While working as a civil servant, director of Vitosha Park and chair of the Association, Belev was also the head of the Management Board of the non-governmental organization Green Balkans which, in 2007, received BGN 9 million to determine the zones under Nature 2000 in Bulgaria. Coincidentally or not, 34% of the territory of the country are included. On the one hand, these lands are blocked for investments, and on the other hand if anyone is to perform any activities, including conservation of habitats, animal and plant species, this can only happen through the “protecting” NGO.
In fact, the great discovery of Belev is how to combine NGOs that can appropriate funds through one another. In 2013 the directorate of Balgarka Nature Park which is included in the Association of Parks in Bulgaria contracts Balgarka Union – 2011 for the preparation of an inventory of the biotic components of the management plan of Balgarka Park for BGN 340 000. Balgarka Union is owned by Ecological Centre EOOD, 100% property of Green Balkans represented by… Toma Belev, the World Wildlife Fund managed by Belev’s wife, Veselina Kavrakova, and a sole proprietorship of WWF – Marsileya EOOD.
Why shouldn’t Toma Belev become the minister of environment, since he’s already mastered the instruments for private management of a third of the territory of the country, designated by him and his close connections as land under NATURA?
To keep the fire going, on June 30, APB in cooperation with Balkani Wildlife Society announced a new contest titled Defenders of Nature to encourage the announcement of new protected territories and centuries-old trees. The invitation says that “the civil campaign is open for proposals for areas from the whole country to be protected for the future generations as national and human heritage.”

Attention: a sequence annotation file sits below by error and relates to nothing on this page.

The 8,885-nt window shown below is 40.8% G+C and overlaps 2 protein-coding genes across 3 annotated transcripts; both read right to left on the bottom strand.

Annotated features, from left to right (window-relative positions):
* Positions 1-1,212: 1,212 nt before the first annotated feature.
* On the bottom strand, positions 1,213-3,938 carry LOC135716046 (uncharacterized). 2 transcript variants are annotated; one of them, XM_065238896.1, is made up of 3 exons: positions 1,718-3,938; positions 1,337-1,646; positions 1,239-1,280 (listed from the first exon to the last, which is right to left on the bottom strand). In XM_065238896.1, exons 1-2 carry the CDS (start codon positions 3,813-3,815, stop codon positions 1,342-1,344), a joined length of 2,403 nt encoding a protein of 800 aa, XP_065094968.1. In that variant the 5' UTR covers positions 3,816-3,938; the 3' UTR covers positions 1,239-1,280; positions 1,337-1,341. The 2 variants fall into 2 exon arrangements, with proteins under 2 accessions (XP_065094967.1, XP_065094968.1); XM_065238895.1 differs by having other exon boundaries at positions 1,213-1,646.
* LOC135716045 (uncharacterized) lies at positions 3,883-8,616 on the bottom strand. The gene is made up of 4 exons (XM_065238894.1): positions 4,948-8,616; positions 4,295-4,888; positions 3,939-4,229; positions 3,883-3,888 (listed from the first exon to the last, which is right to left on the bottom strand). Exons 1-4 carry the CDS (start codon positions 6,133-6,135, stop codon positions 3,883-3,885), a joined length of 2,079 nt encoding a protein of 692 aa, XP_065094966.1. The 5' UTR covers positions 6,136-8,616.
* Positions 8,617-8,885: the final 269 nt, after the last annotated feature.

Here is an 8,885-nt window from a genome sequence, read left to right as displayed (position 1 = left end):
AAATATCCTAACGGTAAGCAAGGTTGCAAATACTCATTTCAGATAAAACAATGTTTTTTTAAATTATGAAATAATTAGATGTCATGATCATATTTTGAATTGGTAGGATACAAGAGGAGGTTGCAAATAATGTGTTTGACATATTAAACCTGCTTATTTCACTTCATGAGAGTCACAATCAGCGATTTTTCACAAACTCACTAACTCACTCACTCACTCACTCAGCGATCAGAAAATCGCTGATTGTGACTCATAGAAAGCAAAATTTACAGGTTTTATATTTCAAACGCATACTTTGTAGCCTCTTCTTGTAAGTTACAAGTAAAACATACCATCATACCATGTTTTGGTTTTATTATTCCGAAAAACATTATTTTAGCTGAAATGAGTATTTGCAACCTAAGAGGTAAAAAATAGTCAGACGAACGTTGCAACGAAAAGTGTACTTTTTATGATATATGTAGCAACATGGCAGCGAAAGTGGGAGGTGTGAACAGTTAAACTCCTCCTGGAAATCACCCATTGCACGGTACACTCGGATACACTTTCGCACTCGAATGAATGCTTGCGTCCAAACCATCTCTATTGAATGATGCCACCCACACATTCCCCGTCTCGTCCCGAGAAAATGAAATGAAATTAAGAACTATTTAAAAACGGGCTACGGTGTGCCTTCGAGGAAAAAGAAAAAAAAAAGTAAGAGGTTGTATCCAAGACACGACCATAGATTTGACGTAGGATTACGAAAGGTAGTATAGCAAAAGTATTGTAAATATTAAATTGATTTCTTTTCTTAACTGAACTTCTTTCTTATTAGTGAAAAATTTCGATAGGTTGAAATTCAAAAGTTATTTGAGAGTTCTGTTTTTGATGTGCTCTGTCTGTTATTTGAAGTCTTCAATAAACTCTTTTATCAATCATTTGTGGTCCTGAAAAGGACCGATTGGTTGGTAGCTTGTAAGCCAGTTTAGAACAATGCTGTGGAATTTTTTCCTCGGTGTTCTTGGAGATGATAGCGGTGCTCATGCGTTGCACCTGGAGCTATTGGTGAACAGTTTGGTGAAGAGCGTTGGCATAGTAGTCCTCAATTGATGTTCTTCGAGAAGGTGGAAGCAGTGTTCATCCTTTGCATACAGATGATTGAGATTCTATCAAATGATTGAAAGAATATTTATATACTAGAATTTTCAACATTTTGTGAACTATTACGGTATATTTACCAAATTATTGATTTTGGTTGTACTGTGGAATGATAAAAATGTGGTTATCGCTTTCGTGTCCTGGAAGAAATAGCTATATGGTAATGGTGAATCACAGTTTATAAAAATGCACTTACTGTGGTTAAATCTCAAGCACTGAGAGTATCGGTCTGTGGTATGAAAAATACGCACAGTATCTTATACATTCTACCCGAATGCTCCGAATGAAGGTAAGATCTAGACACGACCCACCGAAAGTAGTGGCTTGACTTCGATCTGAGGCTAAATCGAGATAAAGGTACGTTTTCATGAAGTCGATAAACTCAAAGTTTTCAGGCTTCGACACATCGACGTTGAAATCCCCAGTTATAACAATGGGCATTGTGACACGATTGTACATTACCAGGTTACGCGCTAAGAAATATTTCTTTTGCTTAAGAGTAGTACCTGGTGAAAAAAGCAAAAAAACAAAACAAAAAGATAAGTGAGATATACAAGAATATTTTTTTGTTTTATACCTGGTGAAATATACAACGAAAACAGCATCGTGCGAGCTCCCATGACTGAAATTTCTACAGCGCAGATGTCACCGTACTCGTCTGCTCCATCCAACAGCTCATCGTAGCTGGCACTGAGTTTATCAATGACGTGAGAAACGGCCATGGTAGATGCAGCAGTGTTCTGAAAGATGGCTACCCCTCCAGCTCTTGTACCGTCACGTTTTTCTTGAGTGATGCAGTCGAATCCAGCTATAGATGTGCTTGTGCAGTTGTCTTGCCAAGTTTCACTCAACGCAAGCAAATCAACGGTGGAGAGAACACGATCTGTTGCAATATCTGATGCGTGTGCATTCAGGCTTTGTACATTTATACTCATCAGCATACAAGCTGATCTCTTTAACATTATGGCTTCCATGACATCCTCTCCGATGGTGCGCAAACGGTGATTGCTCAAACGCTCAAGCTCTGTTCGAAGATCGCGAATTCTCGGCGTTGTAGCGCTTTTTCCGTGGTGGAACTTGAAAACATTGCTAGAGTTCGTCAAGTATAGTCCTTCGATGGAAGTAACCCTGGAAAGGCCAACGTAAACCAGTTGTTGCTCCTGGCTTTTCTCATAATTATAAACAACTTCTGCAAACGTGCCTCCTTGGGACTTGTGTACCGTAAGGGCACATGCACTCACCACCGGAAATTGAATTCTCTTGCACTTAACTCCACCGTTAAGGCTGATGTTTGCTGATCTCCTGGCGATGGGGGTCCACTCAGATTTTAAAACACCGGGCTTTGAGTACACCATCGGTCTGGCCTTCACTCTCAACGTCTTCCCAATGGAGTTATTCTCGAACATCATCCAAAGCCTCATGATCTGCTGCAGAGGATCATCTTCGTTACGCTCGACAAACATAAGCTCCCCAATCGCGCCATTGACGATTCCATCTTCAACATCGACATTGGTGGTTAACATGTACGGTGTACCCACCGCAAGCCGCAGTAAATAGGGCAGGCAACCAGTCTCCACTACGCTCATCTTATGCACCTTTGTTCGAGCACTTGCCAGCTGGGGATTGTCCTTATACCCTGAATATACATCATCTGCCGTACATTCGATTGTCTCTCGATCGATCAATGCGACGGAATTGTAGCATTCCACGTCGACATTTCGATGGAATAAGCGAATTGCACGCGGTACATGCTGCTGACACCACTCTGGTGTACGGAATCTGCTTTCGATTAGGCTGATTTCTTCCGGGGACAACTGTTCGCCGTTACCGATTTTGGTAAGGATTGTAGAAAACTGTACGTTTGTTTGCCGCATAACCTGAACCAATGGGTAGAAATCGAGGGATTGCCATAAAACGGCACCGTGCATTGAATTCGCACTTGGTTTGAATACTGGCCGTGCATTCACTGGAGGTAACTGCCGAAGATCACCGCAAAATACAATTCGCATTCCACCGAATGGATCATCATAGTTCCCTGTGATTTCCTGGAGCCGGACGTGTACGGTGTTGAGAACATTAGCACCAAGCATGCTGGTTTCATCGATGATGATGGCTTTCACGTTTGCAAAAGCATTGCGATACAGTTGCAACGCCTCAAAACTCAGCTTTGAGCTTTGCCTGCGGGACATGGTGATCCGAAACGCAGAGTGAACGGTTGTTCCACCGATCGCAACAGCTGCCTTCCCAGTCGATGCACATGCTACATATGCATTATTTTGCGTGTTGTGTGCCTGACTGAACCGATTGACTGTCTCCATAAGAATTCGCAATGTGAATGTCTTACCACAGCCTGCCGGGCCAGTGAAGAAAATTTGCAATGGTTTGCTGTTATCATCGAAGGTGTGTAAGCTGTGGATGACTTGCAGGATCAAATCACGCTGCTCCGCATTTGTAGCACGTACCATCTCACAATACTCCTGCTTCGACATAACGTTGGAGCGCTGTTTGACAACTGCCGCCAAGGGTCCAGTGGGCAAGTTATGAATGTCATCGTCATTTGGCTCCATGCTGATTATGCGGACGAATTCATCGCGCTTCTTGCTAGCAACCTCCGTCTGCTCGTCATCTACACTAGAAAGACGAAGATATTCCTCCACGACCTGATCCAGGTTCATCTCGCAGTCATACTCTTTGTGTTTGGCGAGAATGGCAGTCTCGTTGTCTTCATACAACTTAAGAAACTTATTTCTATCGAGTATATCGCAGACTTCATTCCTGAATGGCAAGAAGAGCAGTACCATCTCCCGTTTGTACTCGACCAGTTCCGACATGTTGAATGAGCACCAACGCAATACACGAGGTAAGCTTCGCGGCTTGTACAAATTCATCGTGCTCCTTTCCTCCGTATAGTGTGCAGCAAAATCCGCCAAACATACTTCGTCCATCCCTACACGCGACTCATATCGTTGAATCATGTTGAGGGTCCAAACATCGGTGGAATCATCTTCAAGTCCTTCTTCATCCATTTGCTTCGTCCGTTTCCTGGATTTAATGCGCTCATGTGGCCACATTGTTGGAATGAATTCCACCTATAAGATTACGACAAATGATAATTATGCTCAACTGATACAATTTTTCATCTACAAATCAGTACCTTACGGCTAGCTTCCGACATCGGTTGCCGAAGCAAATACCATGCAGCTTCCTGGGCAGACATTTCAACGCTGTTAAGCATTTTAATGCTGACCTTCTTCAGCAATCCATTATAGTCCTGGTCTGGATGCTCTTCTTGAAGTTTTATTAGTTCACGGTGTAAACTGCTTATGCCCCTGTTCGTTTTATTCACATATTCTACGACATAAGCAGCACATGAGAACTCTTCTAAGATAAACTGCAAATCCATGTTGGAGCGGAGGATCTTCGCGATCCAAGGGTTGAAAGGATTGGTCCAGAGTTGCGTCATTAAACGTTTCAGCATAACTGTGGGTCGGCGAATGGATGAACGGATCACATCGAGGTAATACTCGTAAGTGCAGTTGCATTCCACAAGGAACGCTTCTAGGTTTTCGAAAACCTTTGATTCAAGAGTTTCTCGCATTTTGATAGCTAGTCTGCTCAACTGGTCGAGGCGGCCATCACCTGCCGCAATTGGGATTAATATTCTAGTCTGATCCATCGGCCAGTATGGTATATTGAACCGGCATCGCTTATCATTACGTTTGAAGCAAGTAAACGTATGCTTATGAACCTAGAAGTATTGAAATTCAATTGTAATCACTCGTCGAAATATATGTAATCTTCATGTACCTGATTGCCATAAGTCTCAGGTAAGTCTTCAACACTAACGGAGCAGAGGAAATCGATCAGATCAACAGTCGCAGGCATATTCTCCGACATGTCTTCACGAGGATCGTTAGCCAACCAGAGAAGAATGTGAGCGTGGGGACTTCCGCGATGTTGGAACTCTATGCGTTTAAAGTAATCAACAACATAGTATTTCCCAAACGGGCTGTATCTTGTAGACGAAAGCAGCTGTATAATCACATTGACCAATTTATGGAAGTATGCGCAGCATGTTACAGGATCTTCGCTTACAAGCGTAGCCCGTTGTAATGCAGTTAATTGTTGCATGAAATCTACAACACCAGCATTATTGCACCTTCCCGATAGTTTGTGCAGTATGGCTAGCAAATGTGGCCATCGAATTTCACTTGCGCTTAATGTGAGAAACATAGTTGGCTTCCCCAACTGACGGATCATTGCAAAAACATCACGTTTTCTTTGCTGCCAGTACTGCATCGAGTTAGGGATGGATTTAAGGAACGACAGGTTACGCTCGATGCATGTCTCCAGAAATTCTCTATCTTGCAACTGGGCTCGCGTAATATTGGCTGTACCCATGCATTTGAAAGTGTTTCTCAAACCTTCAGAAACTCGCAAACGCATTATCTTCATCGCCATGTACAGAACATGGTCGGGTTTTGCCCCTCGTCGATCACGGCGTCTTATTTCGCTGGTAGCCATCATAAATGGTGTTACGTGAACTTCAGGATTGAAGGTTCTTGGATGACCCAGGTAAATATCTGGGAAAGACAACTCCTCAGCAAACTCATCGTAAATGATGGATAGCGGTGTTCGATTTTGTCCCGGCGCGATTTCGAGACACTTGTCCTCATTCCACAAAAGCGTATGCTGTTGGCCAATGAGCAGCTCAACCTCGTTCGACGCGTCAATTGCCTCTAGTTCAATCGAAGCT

It is not a coincidence that Belev participates in the team preparing the Management Plan of Pirin. This plan prohibits the construction of ski slopes and a new cable car, but does not ban the extension of the road network in the mountain, so in summer months it can be visited by 4 thousand cars per day.
Belev’s exercise in funding appropriation is complete with counting of ground squirrels and vultures in exchange for BGN 7 million and protection of the red-breasted geese for BGN 50 million.
The attempt of Toma Belev to rise to power is underpinned by deep knowledge on the subject of provision of funds using all financial instruments available. And so, under a programme of the Council of Ministers, in March 2019 he wedges himself in a project worth BGN 70 thousand titled “Increasing the civil participation in the management of Natura 2000 and improvement of the management of the network of protected zones.” The programme has started on 27 December 2018 and is planned to finish on the same date this year. The funding is negligible on the background of the appropriated millions, but this is another step towards the building where ministers decide the policies in the country. The European idea for investment of 1 trillion Euros in the reduction of the harmful emissions until 2050 is also working in his favour. The distribution of this funding will reduce all red-breasted geese to green euglenas on the background of the money that’s coming. The price, as usual, will be paid by the end consumers of energy services, but during the preparations the money must be distributed correctly.
The planning of the big jump in the big money includes the distribution of tasks to close relatives. Belev’s wife, Veselina Kavrakova, enters the working group at the CM that is preparing the statutes of the Civil Society Development Council. And a civil society cannot be developed if it does not embrace ecological causes. It is not a coincidence that in 2006 Kavrakova was selected to manage the Bulgarian branch of the World Wildlife Fund (WWF). The WWF is one of the partners of the Association of Parks through the Danube-Carpathian programme in Bulgaria. Only this program is “releasing 50 000 young sterlets of endangered species of sturgeon with proven Danube origin.” Other participants are the Bulgarian-Swiss Biodiversity Foundation of Petko Tsvetkov, who used to be a co-chair of the Green Party, and the Bulgarian Society for the Protection of Birds. All these organizations are members of the coalition For Nature in Bulgaria.